Thomas Stewart was an illegitimate son of King Robert II of Scotland. In 1380, Avignon Pope Clement VII provided Thomas with the Archdeaconry of the Bishopric of St. Andrews, as well as the canonry (and prebend) of Stobo in the Bishopric of Glasgow. In 1389, the king petitioned and obtained for Thomas from the Pope the right to hold the deanery of the Bishopric of Dunkeld along with his other offices, and in 1393, the Pope provided a canonry in the Bishopric of Brechin. In this period, Archdeacon Thomas obtained a Bachelor of Canon Law at the University of Paris.
On 1 July 1401, following the death of Walter Trail, Bishop of St. Andrews, Thomas was elected to fill the see's vacancy. However, because of the problems experienced by Avignon Pope Benedict XIII, who was being besieged by the King of France, Thomas had problems obtaining Papal confirmation. In this context, Thomas' election fell victim to the political struggles of the time. Thomas was supported by his nephew, David Stewart, Duke of Rothesay, who actively campaigned in the region of St. Andrews during the year 1401. However, this aligned him against his half-brother, Robert Stewart, 1st Duke of Albany. In order to obtain control of Dumbarton Castle, the Duke of Albany offered its keeper, Walter de Danyelston, the semi-vacant see of St. Andrews. After a meeting between Albany and the Bishop elect at Abernethy in the summer of 1402, Thomas renounced his rights as Bishop and allowed a new "election" to take place.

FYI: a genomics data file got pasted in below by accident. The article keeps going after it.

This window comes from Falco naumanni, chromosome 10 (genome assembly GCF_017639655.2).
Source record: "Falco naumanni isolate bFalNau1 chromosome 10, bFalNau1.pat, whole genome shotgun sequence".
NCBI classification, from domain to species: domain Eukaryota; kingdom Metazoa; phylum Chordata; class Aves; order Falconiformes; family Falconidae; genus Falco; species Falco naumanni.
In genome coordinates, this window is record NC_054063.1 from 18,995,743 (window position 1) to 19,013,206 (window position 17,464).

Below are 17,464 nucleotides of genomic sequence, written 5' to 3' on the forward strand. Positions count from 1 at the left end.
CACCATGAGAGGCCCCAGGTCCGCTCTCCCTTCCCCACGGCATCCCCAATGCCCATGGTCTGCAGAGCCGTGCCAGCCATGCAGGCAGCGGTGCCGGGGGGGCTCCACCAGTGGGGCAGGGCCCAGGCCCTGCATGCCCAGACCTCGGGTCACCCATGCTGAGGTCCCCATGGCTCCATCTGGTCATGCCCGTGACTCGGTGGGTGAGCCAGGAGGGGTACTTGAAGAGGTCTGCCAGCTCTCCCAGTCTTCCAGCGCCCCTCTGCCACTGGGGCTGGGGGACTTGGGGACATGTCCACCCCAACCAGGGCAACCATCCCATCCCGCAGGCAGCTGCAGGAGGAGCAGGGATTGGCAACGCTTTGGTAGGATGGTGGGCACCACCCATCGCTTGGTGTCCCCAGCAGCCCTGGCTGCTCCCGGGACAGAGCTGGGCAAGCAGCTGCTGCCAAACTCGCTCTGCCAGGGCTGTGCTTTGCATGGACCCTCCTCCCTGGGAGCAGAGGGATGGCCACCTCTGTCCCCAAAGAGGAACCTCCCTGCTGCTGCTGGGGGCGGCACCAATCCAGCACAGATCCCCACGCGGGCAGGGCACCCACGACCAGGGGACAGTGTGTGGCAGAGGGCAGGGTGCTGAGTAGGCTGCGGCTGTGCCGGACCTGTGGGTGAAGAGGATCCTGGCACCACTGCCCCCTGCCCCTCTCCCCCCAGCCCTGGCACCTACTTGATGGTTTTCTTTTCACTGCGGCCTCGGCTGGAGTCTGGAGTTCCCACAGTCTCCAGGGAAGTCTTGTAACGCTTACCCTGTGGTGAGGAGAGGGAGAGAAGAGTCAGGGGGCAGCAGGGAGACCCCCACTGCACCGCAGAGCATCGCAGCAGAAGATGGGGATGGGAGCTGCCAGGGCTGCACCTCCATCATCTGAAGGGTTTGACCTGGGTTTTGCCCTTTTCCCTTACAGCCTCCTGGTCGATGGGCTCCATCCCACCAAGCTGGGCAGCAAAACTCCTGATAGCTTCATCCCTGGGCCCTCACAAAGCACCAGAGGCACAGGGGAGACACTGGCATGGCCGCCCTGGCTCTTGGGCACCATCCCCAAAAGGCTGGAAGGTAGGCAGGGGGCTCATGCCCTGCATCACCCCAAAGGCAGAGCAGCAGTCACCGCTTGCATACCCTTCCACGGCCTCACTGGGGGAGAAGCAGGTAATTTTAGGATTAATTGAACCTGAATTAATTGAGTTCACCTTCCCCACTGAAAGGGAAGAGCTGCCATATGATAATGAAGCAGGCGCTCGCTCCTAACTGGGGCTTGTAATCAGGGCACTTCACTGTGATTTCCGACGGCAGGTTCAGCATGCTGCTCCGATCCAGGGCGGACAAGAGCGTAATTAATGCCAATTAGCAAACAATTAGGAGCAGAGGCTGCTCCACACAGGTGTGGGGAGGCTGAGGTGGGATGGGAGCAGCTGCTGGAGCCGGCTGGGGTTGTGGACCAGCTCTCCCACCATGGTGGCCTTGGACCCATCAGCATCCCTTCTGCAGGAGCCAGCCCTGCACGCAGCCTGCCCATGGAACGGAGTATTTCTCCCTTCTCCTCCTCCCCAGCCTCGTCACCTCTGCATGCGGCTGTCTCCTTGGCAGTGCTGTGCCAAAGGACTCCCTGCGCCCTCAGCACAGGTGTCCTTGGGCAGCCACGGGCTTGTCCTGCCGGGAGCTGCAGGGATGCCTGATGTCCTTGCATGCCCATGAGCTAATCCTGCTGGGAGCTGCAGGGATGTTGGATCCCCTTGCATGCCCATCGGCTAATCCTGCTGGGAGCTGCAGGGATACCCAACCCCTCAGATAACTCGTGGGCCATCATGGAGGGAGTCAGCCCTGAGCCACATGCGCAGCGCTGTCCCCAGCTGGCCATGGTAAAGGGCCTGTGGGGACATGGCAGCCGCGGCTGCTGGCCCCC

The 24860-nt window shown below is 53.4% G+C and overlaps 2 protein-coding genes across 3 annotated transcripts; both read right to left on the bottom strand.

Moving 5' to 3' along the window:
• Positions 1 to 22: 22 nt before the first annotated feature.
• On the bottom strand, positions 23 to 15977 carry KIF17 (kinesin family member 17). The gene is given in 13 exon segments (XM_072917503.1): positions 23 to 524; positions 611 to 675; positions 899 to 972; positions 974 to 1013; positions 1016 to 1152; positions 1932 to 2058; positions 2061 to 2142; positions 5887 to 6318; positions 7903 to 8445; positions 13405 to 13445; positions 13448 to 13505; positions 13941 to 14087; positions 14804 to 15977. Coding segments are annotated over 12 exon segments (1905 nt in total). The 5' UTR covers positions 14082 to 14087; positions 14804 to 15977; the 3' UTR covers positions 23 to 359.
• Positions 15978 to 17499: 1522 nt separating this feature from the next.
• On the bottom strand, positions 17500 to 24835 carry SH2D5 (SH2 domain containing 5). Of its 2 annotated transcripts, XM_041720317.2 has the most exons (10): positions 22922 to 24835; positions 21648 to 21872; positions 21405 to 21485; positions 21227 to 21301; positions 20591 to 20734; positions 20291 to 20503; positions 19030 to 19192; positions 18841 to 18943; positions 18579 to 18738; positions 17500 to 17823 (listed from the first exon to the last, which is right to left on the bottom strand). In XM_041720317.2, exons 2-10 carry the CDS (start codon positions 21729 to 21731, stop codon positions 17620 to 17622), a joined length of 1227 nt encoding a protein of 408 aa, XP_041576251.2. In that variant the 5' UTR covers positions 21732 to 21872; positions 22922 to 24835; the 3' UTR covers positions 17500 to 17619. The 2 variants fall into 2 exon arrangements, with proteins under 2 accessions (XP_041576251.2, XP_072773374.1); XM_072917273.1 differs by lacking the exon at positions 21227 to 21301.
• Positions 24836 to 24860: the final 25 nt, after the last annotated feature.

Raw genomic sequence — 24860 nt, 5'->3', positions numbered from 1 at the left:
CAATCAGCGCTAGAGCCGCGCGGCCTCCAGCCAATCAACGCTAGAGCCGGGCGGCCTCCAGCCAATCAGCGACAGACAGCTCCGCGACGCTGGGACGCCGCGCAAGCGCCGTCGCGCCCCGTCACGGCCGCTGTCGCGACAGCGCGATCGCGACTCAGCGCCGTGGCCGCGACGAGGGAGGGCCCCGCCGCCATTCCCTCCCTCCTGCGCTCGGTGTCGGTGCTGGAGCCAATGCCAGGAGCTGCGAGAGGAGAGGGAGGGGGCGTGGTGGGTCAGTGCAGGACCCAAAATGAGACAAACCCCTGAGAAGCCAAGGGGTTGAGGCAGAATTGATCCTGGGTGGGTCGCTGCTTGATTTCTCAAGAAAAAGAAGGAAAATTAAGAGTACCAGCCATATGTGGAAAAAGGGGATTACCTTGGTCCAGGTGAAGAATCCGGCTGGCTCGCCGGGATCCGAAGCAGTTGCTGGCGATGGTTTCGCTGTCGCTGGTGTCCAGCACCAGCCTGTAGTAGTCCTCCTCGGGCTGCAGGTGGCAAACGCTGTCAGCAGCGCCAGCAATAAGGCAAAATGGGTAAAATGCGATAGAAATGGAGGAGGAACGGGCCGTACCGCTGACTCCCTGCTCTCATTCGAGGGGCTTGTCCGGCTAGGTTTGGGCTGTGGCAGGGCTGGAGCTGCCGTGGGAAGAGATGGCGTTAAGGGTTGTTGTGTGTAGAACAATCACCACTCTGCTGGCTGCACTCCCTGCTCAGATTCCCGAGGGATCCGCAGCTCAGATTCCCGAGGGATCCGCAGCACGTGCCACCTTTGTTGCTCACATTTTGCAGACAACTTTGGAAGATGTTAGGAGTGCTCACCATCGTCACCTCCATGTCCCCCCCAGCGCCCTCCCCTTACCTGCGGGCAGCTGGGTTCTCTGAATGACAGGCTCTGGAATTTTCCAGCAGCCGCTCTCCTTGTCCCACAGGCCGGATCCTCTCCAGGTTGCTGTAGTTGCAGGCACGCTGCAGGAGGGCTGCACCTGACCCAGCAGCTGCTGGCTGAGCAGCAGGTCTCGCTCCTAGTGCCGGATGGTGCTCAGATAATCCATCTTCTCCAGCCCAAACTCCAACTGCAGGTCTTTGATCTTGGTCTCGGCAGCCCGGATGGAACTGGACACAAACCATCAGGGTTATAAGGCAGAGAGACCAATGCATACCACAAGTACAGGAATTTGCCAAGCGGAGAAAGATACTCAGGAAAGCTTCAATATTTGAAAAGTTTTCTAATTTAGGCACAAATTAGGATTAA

|Bishop of St. Andrews
Walter de Danyelston
and Gilbert Greenlaw (unconsecrated)
Henry Wardlaw (consecrated)
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